MonteH: Treatment Steps
I tend to think that everyone who recovers from TMS does so using a multitude of techniques. What worked for one person may not be the best thing for someone else. With that said I think this update has some basic approaches and advice that can be helpful to almost everyone. I especially like where it has specific psychological questions to ask when you have symptoms. Does anybody else do this? What are some questions that you ask yourself when you have symptoms? Thinking psychologically is an easy thing to tell someone, but what are some steps that a person can take to do it? Also, has thinking of TMS as a signal been helpful to anyone?
Monte Hueftle Update – August 11th
This update is geared towards runners or active people who are battling what they think are over-use injuries, muscle imbalances, or having a body that is out of alignment.
I can confidently state to you that in most cases (90%+) your injury is being caused by inner stress and tension and it is not a physical problem. Let me qualify that statement. I am speaking about chronic pain or a chronic injury pattern. Meaning you have had your injury on and off for 2 months or longer.Or you have a chronic injury like sciatica for three months and then it goes away but now you are battling pain in your hip or back or butt. You win these injury battles but there is always a new one challenging you. You have tried numerous treatments and medical specialist but no one knows exactly what is wrong or how to fix it. If they do, what they are prescribing is not working. Does this sound familiar? These are very common experiences of people living with tension-induced pain.
I get a ton of questions about how do you know the difference from pain symptoms that are caused by inner tension and ones caused by physical deficiencies. Here are some guidelines.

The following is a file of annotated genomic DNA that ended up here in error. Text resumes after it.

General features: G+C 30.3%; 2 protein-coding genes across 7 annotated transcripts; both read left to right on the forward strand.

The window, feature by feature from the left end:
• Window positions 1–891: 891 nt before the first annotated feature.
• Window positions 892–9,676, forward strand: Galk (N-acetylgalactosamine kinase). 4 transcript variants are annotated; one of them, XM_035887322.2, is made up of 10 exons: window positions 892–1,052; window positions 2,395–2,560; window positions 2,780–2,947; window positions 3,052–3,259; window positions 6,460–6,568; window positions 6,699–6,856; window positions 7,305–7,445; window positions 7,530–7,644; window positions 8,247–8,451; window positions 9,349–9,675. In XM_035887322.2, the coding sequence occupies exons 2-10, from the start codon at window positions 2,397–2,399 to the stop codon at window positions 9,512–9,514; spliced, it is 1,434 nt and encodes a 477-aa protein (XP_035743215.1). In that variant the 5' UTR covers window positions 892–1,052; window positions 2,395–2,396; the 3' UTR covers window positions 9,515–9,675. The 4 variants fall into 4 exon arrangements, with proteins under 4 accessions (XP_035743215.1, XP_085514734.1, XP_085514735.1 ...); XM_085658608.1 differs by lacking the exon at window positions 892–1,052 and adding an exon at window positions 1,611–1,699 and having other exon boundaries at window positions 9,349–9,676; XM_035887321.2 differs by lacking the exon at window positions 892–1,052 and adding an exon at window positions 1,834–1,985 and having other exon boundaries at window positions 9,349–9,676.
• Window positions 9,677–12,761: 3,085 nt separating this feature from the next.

- Does rest, ice, self-massage and anti-inflammatory products provide relief and continued progress? If the answer is yes then this is a good indication it is physical—Diligently stick with what you are doing.
- Have you tried many different treatments (doctors, chiropractic, massage, injections, physical therapy, new shoes, medications, etc) with mixed results and the bottom-line outcome being you are still in pain or fighting a new injury pattern? This is a good indication your pain is likely caused by inner stress/tension.
- Does your pain or injury act exactly like you think or believe an injury should act like if it was caused by a physical problem? If so, I want you to understand that tension or stressed induced pain will have you swearing up and down that it has to be a physical cause because of the way it feels and how you became injured. Most likely you first noticed the pain/injury while in your activity or following a workout. This can be more perfect reasoning for you that it has to be a physical cause, right? No, this is also quite common in tension-induced pain. Realize that pain symptoms will in many cases locate in a part of your body that is dominantly being used in an activity. Tennis = shoulder or elbow; rowing = shoulder or back; running = knee, hip, piriformis, sciatica and back; typing = hand/wrist; sitting = piriformis, sciatica, hip; bending over and lifting = back.
One of the big huge points that I want to emphasize to you is that pain/injury caused by inner stress/tension is very real pain. Yes, the cause has psychological components, but in no way, shape or form is anyone suggesting that it is not real or in your head. This is one of the reasons that I never refer to thischronic pain disorderas apsychosomatic disorder. There are too many misconceptions and negative connotations associated around that word and it causes people to avoid the subject all together.
Simply put, tension or inner stress induced pain is caused by behavior patterns (usually type “a” such as: striving, people pleasing, controlling, perfection, worry and being self-conscious) and the thoughts that you think when you are in these behavior modes. Not everyone who is a type “a” person generates chronic pain, but that is not the point. If you identify with these qualities and you have chronic pain/injuries then you need to investigate this disorder.